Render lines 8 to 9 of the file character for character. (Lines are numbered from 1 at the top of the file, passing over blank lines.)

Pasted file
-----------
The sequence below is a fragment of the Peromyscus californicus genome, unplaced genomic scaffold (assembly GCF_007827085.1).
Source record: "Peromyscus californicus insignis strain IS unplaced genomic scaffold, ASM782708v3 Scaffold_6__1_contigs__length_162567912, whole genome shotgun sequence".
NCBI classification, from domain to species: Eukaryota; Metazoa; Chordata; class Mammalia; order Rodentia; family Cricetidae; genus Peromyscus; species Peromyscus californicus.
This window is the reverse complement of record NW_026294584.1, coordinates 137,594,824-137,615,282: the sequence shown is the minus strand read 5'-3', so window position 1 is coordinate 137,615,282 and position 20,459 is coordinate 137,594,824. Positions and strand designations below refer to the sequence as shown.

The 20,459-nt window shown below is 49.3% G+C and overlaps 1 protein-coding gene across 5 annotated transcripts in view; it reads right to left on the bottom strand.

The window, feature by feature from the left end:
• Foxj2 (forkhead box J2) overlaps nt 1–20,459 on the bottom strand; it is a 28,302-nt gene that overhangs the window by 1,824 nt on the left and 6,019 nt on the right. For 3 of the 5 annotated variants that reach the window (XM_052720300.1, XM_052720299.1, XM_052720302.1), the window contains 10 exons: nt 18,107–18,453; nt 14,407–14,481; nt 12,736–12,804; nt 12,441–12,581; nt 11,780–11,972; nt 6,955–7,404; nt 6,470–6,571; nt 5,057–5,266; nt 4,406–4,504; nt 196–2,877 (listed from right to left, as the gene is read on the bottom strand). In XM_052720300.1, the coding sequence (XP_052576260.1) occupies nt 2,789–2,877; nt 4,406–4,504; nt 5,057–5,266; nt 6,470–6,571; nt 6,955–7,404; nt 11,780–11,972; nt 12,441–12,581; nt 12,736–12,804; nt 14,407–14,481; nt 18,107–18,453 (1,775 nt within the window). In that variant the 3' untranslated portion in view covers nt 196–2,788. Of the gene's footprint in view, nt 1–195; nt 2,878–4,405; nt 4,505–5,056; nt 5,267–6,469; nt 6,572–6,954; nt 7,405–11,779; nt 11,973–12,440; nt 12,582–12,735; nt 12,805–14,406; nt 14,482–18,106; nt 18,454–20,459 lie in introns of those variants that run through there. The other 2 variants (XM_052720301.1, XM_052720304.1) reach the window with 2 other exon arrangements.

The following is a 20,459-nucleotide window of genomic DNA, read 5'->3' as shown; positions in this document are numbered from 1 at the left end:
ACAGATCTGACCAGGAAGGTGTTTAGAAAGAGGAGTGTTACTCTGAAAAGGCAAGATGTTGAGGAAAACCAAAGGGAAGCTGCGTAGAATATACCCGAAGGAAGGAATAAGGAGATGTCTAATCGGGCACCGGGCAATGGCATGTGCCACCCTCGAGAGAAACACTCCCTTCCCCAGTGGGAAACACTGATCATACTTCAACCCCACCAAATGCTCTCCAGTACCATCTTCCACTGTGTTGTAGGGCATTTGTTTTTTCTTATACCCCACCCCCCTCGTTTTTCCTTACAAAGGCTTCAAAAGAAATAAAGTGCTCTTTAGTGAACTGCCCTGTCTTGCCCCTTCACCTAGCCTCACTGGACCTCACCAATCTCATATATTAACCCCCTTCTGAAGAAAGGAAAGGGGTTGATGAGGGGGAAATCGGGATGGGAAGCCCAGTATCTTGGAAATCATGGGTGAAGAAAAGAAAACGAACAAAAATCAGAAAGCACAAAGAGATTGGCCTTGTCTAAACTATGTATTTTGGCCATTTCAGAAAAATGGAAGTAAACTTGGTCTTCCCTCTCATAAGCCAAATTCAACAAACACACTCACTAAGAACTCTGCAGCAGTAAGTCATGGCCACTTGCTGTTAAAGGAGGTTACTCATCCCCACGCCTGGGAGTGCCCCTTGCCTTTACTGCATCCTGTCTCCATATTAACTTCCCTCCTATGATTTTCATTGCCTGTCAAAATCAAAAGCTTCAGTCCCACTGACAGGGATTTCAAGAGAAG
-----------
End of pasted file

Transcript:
The following is a 20,459-nucleotide window of genomic DNA, read 5'->3' as shown; positions in this document are numbered from 1 at the left end:
ACAGATCTGACCAGGAAGGTGTTTAGAAAGAGGAGTGTTACTCTGAAAAGGCAAGATGTTGAGGAAAACCAAAGGGAAGCTGCGTAGAATATACCCGAAGGAAGGAATAAGGAGATGTCTAATCGGGCACCGGGCAATGGCATGTGCCACCCTCGAGAGAAACACTCCCTTCCCCAGTGGGAAACACTGATCATACTTCAACCCCACCAAATGCTCTCCAGTACCATCTTCCACTGTGTTGTAGGGCATTTGTTTTTTCTTATACCCCACCCCCCTCGTTTTTCCTTACAAAGGCTTCAAAAGAAATAAAGTGCTCTTTAGTGAACTGCCCTGTCTTGCCCCTTCACCTAGCCTCACTGGACCTCACCAATCTCATATATTAACCCCCTTCTGAAGAAAGGAAAGGGGTTGATGAGGGGGAAATCGGGATGGGAAGCCCAGTATCTTGGAAATCATGGGTGAAGAAAAGAAAACGAACAAAAATCAGAAAGCACAAAGAGATTGGCCTTGTCTAAACTATGTATTTTGGCCATTTCAGAAAAATGGAAGTAAACTTGGTCTTCCCTCTCATAAGCCAAATTCAACAAACACACTCACTAAGAACTCTGCAGCAGTAAGTCATGGCCACTTGCTGTTAAAGGAGGTTACTCATCCCCACGCCTGGGAGTGCCCCTTGCCTTTACTGCATCCTGTCTCCATATTAACTTCCCTCCTATGATTTTCATTGCCTGTCAAAATCAAAAGCTTCAGTCCCACTGACAGGGATTTCAAGAGAAG